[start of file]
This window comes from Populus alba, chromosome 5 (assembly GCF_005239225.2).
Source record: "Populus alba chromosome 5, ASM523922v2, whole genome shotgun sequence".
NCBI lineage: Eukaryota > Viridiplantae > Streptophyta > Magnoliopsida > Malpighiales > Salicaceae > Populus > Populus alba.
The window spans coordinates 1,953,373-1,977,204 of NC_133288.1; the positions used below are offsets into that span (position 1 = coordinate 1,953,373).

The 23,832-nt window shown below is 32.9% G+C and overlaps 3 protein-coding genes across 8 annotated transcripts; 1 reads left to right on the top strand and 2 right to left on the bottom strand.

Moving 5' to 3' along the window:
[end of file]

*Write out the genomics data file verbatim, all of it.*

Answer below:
This window comes from Populus alba, chromosome 5 (assembly GCF_005239225.2).
Source record: "Populus alba chromosome 5, ASM523922v2, whole genome shotgun sequence".
NCBI lineage: Eukaryota > Viridiplantae > Streptophyta > Magnoliopsida > Malpighiales > Salicaceae > Populus > Populus alba.
The window spans coordinates 1,953,373-1,977,204 of NC_133288.1; the positions used below are offsets into that span (position 1 = coordinate 1,953,373).

The 23,832-nt window shown below is 32.9% G+C and overlaps 3 protein-coding genes across 8 annotated transcripts; 1 reads left to right on the top strand and 2 right to left on the bottom strand.

Moving 5' to 3' along the window: